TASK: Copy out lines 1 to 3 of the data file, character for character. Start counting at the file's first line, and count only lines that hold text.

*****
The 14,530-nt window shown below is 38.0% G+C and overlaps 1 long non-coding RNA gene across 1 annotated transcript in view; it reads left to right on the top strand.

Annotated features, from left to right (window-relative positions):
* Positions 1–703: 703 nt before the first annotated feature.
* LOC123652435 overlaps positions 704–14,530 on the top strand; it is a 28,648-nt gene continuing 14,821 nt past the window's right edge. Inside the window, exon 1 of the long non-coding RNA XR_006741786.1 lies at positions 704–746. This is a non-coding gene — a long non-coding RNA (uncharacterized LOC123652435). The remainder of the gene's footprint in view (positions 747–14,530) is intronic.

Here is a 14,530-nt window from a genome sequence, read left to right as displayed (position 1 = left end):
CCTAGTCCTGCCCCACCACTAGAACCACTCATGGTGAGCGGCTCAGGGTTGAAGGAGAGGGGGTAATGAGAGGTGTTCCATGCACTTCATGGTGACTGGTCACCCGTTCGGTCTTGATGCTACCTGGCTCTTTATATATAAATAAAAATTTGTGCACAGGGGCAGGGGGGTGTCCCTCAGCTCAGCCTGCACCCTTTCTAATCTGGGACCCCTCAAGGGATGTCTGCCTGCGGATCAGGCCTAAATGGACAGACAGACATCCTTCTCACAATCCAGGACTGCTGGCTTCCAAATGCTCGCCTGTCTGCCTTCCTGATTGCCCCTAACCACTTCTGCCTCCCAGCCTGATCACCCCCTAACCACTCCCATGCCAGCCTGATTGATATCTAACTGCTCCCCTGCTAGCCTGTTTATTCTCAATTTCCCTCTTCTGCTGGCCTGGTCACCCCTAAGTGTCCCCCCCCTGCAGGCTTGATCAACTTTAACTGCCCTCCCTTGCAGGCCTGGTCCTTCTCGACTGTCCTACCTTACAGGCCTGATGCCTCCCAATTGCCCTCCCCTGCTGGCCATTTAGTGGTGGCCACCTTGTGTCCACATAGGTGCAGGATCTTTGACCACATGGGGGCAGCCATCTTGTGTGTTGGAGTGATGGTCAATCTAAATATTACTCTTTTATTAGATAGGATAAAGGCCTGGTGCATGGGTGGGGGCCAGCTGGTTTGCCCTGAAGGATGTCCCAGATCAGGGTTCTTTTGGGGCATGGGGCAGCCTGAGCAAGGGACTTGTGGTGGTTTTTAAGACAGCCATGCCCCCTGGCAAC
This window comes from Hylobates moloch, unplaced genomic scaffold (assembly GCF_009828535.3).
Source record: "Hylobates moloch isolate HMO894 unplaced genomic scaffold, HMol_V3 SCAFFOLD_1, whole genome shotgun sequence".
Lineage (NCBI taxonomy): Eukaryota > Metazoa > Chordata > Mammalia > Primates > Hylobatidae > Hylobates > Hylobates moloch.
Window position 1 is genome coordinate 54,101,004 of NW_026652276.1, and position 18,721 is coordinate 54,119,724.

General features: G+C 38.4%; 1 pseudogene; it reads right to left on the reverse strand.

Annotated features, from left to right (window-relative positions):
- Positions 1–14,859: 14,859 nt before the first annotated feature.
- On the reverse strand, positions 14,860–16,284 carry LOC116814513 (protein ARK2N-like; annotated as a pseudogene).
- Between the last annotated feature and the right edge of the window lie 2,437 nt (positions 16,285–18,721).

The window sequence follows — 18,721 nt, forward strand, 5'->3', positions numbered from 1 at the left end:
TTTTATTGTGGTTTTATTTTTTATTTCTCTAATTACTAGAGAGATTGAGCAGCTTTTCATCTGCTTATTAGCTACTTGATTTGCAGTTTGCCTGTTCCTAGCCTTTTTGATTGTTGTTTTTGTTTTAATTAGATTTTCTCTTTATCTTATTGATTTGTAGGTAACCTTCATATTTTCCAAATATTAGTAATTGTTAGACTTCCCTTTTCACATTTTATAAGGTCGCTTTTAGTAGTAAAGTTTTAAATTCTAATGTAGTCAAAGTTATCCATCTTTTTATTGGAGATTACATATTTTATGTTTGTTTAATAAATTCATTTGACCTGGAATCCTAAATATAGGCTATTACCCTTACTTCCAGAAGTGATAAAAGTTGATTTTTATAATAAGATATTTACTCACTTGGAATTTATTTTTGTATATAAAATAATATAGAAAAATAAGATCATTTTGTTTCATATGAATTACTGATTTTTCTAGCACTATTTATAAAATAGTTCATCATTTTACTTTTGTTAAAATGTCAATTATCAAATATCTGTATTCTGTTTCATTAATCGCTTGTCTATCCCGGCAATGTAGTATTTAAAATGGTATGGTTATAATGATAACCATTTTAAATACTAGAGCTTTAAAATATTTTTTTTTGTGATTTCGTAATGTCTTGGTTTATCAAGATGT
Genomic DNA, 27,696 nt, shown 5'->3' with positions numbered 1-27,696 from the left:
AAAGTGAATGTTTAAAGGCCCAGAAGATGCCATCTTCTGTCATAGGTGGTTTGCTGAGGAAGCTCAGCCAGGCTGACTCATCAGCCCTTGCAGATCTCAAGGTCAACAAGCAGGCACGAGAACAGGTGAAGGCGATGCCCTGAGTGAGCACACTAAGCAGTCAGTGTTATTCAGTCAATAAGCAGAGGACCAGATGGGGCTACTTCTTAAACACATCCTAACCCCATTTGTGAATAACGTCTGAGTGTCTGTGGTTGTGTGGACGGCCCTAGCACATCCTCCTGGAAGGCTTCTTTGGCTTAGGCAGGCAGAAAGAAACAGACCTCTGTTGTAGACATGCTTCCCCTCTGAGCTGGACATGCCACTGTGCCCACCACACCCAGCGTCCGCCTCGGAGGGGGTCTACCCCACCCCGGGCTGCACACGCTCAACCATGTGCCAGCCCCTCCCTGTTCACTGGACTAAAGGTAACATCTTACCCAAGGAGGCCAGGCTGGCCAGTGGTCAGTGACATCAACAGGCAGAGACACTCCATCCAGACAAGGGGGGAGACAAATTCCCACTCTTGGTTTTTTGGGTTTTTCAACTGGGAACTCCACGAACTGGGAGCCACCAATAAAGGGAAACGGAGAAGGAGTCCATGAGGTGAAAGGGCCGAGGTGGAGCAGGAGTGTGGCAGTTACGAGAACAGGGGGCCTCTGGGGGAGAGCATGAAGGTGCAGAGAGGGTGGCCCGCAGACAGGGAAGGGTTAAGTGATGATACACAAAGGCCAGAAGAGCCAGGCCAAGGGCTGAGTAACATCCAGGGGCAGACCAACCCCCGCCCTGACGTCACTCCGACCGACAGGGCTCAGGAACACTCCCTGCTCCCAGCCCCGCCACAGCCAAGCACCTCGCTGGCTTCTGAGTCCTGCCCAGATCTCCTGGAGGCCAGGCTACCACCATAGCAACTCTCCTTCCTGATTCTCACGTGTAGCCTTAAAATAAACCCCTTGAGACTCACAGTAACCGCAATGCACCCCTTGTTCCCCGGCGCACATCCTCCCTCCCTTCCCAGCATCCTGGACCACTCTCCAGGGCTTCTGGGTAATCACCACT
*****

The 14,530-nt window shown below is 38.0% G+C and overlaps 1 long non-coding RNA gene across 1 annotated transcript in view; it reads left to right on the top strand.

Annotated features, from left to right (window-relative positions):
* Positions 1–703: 703 nt before the first annotated feature.